Macworld readers are a savvy bunch. You have pretty strong opinions about, well, pretty much everything. (Want proof? Just visit the
Macworld.com forums.) So a couple of months ago, we asked the denizens of Macworld.com, “What are your picks for hardware and software products of the year?”
After collecting hundreds of nominations, we whittled them down to the favorites and then put the list up for an online vote. When the dust cleared, there were two clear winners for our Readers’ Choice Awards.
If there was a no-brainer hardware product of the year for readers and editors alike, it was Apple’s latest line of consumer desktops, the
iMac G5. It received the most reader nominations and won a handy 46 percent of the final vote. (We happen to agree with our readers—we named it
in this year’s Eddy Awards. The closest runners-up in the reader voting also came from Apple: the dual-2.5GHz Power Mac G5, the AirPort Express, and the iPod mini.
But reader awards aren’t the only honors were handing out today. We’ve got five final Editors’ Choice statues to hand out, this time for the best digital imaging products of 2004. You can let us know how you feel about these—or any of this year’s Eddy winners—in the
Best High-End Digital Camera
You can’t talk about Canon’s
without making a lot of comparisons. Compared with its predecessor, the 10D, the 20D has a higher resolution—8.2 megapixels—and lower image noise. Compared with similarly priced digital SLRs, its startup and shooting performance are faster; its in-camera JPEG processing controls, finer; its autofocusing, speedier; and its lens choices, wider. And the list goes on. It’s a superlative camera.—TERRI STONE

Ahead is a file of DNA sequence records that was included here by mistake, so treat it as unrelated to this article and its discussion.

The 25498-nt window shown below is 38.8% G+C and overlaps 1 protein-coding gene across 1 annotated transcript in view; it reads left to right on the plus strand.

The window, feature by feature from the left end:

is a digital point-and-shoot camera that also captures high-quality video. The DSC-T1 is only four-fifths of an inch thick, yet it has a 2.5-inch LCD display and takes 5-megapixel images. And you’ll also get 30 frames per second of full-screen VGA (640 by 480), with little noticeable compression. The DSC-T1 isn’t perfect: red-eye commonly crops up, it lacks manual modes, and the price is high. But we can forgive all that when we watch the great video this tiny camera can capture.—TERRI STONE
Photoshop Elements 3.0
gives you a big chunk of the pixel-pushing power of the hefty Adobe Photoshop CS, but at a bargain price and with far less complexity. New users will love the Quick Fix editing mode, a one-click way to fix bad exposures automatically. Elements 3 also includes Photoshop’s powerful File Browser for searching and organizing your shots. Other great additions include Photoshop’s fabulous filter gallery and that program’s popular Healing brush. Together, they allow you to fix the flaws in just about any image.—JACKIE DOVE
Hands down, the Epson Stylus Pro 4000 is the best large-format ink-jet printer on the market right now. Its prints rival those you’d get from a photo lab, with a depth of detail and richness no other current ink-jet printer can match. The printer holds eight UltraChrome pigment-based inks, so you no longer have to switch out photo- and matte-black cartridges. It also offers impressive speed, so it’s a good choice for volume printers, as well as photographers looking to sell their work.—KELLY LUNSFORD
photo viewer means that you’ll never again have to worry about running out of room for your digital snaps. Just insert your CompactFlash or Secure Digital (SD) card into this sleek 40GB hard drive, and clear the card for new pictures. But what makes this picture viewer really stand out is its screen—a high-resolution, 3.8-inch LCD that displays stunning detail and beautiful colors.—KELLY LUNSFORD